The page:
Cleaning up Hairballs – Part of Being a Cat Owner

We all know the signs. A gag, a cough, a few retches. You walk into the room to check on your cat, and there he is walking away quite proudly from that stinky, steaming, hairy mass on the carpet. The cats job might be done, but yours has just begun.

Cleaning up hairballs is the unfortunate, but all too common task that falls to cat-owners. Once a week or so, you’ll hear that sound, and your heart will fall. Time to dig out the paper towels, and go to work.

In order to eradicate the evidence of hairballs on your carpet, care must be taken when cleaning them up.

The first step to cleaning up hairballs is to actually get rid of the hairball. All evidence to the contrary, it’s not alive, and the longer it sits there, the more of the accumulated fluids and digesta within it will soak into the carpet, and even to the pad below. Take care where you dispose of the offending item- unless it’s trash day, leaving it in a kitchen trash can may not be the best course of action. Smaller hairballs may be flushed down the toilet, or utilize an outdoor dumpster, or even better, your neighbors garbage can.

Instead of scrubbing the area immediately, spray or pour a good amount of carpet cleaner, stain cleaner, Lysol, or whatever your preferred spot removal substance is, onto the affected area of carpet, and let it soak for 5-10 minutes. This will help to break down the odor causing fluids and bacteria within the carpet.

Finally, scrub the carpet vigorously with a damp terrycloth and water. The use of vinegar on the stain can help to eliminate any lasting odors, but make sure that the vinegar will not affect or stain your carpet before using it.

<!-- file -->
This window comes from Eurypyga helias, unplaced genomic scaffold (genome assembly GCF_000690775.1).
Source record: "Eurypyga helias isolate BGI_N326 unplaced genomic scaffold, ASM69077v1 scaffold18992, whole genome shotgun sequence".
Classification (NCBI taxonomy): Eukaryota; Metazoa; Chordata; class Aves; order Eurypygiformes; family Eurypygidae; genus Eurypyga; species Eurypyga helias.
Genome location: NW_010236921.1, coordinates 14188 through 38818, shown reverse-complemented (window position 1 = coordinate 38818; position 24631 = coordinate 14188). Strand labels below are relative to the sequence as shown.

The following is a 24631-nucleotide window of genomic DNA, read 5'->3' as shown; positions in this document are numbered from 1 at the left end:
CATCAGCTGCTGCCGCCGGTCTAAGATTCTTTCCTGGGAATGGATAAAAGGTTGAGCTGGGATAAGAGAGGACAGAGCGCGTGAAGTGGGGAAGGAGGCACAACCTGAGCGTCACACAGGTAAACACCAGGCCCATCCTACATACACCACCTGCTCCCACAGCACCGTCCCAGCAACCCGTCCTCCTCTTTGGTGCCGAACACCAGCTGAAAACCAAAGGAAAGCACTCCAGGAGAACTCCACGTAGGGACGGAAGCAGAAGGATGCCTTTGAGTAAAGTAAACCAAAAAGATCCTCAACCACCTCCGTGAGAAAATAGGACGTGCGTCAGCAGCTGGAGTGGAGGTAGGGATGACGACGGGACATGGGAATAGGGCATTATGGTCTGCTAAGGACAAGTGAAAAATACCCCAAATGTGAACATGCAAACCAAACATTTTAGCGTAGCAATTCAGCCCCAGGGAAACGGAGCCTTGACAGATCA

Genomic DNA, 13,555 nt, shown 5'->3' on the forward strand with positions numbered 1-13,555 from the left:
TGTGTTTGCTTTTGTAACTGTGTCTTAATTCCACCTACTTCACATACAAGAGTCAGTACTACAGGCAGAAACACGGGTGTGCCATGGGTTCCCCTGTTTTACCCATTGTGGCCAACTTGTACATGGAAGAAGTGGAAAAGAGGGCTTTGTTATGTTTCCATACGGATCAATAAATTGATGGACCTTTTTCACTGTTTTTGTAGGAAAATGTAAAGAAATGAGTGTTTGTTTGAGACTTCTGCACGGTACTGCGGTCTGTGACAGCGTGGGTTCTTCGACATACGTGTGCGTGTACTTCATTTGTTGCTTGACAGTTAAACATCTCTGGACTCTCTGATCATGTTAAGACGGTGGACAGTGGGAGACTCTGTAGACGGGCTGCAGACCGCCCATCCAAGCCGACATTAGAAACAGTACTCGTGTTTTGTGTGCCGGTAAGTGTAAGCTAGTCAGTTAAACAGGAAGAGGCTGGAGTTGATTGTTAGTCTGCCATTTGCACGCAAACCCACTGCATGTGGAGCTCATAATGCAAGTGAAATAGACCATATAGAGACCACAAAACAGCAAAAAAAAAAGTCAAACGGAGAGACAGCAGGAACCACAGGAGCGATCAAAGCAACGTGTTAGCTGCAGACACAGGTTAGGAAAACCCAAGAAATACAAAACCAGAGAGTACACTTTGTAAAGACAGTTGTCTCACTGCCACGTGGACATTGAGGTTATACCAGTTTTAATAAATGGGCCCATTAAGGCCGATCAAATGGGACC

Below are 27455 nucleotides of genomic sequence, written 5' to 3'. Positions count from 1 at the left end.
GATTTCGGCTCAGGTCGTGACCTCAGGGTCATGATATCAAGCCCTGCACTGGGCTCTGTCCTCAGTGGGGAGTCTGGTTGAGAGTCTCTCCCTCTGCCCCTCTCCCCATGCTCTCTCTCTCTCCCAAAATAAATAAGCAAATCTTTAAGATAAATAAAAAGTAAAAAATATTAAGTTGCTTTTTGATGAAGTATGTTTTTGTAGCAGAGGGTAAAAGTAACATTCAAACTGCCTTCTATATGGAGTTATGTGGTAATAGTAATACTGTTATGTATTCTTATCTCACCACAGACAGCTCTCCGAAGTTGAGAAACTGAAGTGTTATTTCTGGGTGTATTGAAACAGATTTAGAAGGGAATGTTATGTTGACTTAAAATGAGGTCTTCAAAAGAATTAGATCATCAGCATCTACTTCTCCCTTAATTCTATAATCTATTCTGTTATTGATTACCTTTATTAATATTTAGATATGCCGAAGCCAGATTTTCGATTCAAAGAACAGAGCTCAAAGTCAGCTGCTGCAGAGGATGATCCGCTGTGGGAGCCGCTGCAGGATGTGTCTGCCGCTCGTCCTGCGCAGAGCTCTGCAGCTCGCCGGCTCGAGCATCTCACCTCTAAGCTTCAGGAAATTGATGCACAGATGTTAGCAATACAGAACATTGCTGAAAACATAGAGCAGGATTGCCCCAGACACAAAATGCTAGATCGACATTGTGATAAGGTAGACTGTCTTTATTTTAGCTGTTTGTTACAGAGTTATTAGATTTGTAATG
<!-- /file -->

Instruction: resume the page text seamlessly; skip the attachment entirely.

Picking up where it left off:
The best way to clean up hairballs is to prevent them from existing in the first place. This is best done through prevention, in the form of grooming your cat for him. Because cat tongues are covered with a comb-like papillae that catches dead hair and unable to spit it out, the cat swallows that hair. Hair is not digestible, and instead stays in the stomach or intestines, slowly accumulating more hair as well as food material. When this hair bolus becomes big enough to be irritating to the stomach, or begins to interfere with eating and drinking, the cat will cough, hack and retch and in most cases, vomit up the offending hairball.

By brushing your cat daily, you can help to minimize, if not prevent completely the hair that they ingest by grooming. If grooming is not an option, shaving down a long-haired cat can be quite effective in reducing the amount of hair he is able to ingest. Your cat may not thank you right away for that lion cut, but over time his health will be better for it.

Traditional hairball remedies, available at your local pet store, can help to encourage hairballs to pass in the feces. Usually made of a gel, they are administered for several days to help lubricate and add bulk to a hairball to assist it passing through the intestines.